We should discover soon whether the Prime Minister knowingly attended a party in the garden of Number 10 – on that could hang his fate.
It seems utterly trivial. But that would be to misread what the Partygate scandal is really all about.
As the story has built over the weeks since it was first revealed that there had reportedly been a party in Downing Street in the run-up to Christmas 2020, the list of parties has grown and grown. At the latest count, at least 13 are under investigation by Sue Gray.
These parties, or ‘work events’ as the Prime Minister has chosen to describe some of them, don’t just reveal a casual – even arrogant – disregard for rules, which bound everyone else.
The early ones reportedly took place in the depths of a pandemic – when Covid-19 was tearing through communities, hospitals were struggling with the number of patients being admitted to ICUs and, crucially, when a vaccine or cure was a pipedream.
They didn’t just demonstrate double standards and hypocrisy, they showed an extraordinarily reckless attitude towards people’s health. So add stupidity to the (very long) charge sheet.
But it won’t be hypocrisy or stupidity that could bring down Boris Johnson, it will be his lies. He told the Commons last week that he believed the May 2020 ‘bring your own booze’ gathering in his garden (that over 100 people were invited to) was a ‘work event’.
If Sue Gray’s report shows that he knew it was a party, that’s proof that he misled Parliament – and that is a resigning issue. Or at least it should be.
As I’ve written in previous columns, Boris Johnson has plenty of form when it comes to misleading Parliament and breaking the Ministerial Code. Yet somehow he remains in his job.
I’m reminded of the verdict from one of his school reports. ‘I think he honestly believes that it is churlish of us not to regard him as an exception, one who should be free of the network of obligation which binds everyone else.’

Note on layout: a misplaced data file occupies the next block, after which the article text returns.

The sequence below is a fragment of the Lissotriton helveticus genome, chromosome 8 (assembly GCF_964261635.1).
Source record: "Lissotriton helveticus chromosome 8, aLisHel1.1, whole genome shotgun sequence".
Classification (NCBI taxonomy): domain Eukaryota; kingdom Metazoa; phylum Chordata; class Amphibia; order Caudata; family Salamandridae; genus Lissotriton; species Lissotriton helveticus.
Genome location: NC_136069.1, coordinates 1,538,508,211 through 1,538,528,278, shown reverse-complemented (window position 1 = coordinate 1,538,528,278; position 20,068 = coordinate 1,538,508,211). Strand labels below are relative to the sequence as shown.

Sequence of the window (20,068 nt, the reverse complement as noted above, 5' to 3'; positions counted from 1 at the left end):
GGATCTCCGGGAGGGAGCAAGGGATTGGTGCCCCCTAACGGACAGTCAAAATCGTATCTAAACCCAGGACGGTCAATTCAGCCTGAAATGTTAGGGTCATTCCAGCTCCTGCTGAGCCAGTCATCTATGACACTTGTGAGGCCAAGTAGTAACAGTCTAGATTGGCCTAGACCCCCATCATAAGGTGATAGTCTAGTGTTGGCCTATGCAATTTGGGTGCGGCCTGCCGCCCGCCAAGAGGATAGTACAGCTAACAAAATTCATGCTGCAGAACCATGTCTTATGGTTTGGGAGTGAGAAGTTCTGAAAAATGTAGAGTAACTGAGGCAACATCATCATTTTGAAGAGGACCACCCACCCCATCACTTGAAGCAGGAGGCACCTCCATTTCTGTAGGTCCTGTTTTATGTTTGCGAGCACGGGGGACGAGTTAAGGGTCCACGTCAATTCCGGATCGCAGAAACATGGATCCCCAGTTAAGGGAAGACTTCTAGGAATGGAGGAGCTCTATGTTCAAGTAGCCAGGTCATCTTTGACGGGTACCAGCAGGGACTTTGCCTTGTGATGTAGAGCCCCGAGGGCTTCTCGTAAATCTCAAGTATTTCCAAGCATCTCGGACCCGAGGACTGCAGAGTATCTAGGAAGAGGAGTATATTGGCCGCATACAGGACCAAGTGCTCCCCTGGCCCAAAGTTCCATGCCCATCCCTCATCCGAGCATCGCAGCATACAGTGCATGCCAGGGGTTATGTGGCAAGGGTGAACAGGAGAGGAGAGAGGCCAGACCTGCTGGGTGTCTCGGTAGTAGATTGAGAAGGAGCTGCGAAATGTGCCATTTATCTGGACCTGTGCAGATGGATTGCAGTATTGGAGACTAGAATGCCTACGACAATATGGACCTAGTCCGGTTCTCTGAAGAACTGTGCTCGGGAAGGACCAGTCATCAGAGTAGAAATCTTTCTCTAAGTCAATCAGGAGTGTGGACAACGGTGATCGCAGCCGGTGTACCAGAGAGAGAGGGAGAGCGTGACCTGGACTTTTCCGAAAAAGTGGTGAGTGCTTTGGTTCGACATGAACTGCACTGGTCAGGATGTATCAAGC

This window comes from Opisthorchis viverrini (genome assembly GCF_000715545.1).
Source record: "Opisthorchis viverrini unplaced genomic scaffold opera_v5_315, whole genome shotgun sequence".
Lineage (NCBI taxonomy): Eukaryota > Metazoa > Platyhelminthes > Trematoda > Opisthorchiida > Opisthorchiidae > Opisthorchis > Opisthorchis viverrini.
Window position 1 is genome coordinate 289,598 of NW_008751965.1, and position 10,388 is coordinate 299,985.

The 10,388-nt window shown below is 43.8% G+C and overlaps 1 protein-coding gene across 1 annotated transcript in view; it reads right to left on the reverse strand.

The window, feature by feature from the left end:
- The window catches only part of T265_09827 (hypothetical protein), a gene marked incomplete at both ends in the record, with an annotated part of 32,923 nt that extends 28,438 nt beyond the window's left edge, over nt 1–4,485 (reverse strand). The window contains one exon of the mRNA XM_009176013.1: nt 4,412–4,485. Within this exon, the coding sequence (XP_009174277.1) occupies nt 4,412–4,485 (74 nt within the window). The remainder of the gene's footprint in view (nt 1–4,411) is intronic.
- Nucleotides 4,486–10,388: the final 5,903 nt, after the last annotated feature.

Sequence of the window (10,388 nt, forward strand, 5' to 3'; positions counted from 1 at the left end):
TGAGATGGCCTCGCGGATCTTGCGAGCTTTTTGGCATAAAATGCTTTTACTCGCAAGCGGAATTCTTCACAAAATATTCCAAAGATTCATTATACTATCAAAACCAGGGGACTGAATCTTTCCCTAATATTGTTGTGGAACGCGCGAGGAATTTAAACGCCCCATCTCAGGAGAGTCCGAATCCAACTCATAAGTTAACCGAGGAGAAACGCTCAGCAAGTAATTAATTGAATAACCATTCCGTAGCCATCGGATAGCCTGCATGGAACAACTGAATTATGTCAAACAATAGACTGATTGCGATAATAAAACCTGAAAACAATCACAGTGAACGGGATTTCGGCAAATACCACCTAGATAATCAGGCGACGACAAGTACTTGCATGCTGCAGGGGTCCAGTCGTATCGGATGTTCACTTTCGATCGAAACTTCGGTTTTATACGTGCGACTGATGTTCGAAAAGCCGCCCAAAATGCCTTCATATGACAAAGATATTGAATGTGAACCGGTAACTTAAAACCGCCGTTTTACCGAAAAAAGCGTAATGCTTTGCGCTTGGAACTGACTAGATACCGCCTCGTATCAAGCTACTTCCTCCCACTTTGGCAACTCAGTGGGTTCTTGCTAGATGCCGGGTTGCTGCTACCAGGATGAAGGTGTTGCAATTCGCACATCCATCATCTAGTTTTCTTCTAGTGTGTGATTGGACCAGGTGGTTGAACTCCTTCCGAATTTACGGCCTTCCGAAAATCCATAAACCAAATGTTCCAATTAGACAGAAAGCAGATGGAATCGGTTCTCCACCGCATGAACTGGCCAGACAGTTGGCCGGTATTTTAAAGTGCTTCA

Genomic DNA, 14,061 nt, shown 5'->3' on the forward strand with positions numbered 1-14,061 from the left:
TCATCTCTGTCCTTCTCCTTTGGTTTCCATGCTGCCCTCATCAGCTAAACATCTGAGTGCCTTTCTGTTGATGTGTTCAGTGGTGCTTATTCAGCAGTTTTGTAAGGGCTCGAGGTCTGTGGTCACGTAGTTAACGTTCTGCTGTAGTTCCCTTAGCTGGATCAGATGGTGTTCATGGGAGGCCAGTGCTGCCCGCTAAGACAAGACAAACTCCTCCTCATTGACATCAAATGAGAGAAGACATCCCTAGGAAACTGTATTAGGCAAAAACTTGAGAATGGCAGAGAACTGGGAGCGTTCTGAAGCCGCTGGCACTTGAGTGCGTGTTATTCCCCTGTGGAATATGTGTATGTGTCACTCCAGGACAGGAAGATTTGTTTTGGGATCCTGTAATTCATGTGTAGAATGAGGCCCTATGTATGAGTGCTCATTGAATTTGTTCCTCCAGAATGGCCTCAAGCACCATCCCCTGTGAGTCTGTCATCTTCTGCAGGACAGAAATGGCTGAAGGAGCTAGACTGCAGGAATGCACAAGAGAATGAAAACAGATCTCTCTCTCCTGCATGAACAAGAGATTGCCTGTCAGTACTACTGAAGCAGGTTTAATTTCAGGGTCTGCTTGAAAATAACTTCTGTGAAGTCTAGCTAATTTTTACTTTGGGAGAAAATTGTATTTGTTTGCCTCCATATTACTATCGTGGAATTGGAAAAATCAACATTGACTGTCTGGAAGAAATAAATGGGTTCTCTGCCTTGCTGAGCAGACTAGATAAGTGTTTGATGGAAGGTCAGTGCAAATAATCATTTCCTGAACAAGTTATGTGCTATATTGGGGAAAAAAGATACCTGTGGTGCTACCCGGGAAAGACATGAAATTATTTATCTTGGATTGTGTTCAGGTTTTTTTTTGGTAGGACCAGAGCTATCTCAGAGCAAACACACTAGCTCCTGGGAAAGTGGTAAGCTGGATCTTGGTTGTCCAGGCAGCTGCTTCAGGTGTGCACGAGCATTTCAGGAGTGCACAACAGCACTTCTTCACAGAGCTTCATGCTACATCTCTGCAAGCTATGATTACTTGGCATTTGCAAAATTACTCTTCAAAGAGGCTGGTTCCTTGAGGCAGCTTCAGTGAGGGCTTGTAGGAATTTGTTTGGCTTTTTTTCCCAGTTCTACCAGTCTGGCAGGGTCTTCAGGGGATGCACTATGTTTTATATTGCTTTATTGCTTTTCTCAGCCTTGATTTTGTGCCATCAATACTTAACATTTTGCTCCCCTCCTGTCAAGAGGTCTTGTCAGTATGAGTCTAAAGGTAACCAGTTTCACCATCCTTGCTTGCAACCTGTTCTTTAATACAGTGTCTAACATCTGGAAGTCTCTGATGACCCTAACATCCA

Boris Johnson thinks he is above the law and he has transmitted that arrogance to those who surround him in Downing Street. How else could staff have thought it was acceptable and appropriate to party, drink and dance on the eve of Prince Philip’s funeral at a time of national mourning? The disconnect with the public mood is jaw-dropping.
It’s not only the indifference to the rules that is deeply disturbing. It is the blind eye apparently turned by the police.
When officers were preventing family members coming together at very painful times in their lives because it would have meant two households mixing, dozens of people were boozing, dancing and celebrating under police noses – and they did nothing.
My Green Party colleague, Baroness Jenny Jones, has been calling for a police investigation since early January. Yet it’s taken until this week for Cressida Dick to announce that the police would be looking into ‘potential breaches of Covid-19 regulations’, because of information handed over by Sue Gray.
It’s hard to believe that this information wasn’t already available to the police if the Met had wanted to investigate.
The fact that the police are now investigating possible law-breaking in Number 10 is astonishing and shows the damage that Boris Johnson has done to the office of prime minister.
In the two and a half years since he’s been in Number 10, the wider harm to our democracy is profound. He has not only unlawfully prorogued Parliament – according to the Supreme Court – he has persistently misled MPs, ignored breaches of the Ministerial Code by his own ministers and eroded trust in government.
Any self-respecting Prime Minister would have already taken full responsibility for what happened in Downing Street and offered to resign. But not this one – this ‘vacuum of integrity’, as he was aptly described by a former Conservative minister.
I have no doubt that Boris Johnson will do everything to try to cling on to office – throwing as many junior colleagues under a bus as he can to save his own skin.
But his premiership is as good as over.
If Conservative MPs and Cabinet ministers had any guts, they would have delivered him that message already instead of shamefully hiding behind the Sue Gray report, waiting for its conclusions before deciding whether to wield the knife – as if the evidence wasn’t there already.
Our country deserves better. We urgently need a prime minister who will lead a government ready to respond to the huge challenge of the climate and ecological emergency at the speed and scale that the science demands.
Whoever next grabs the keys to Number 10, that must be their priority.
Do you have a story you’d like to share? Get in touch by emailing email@example.com.
Share your views in the comments below.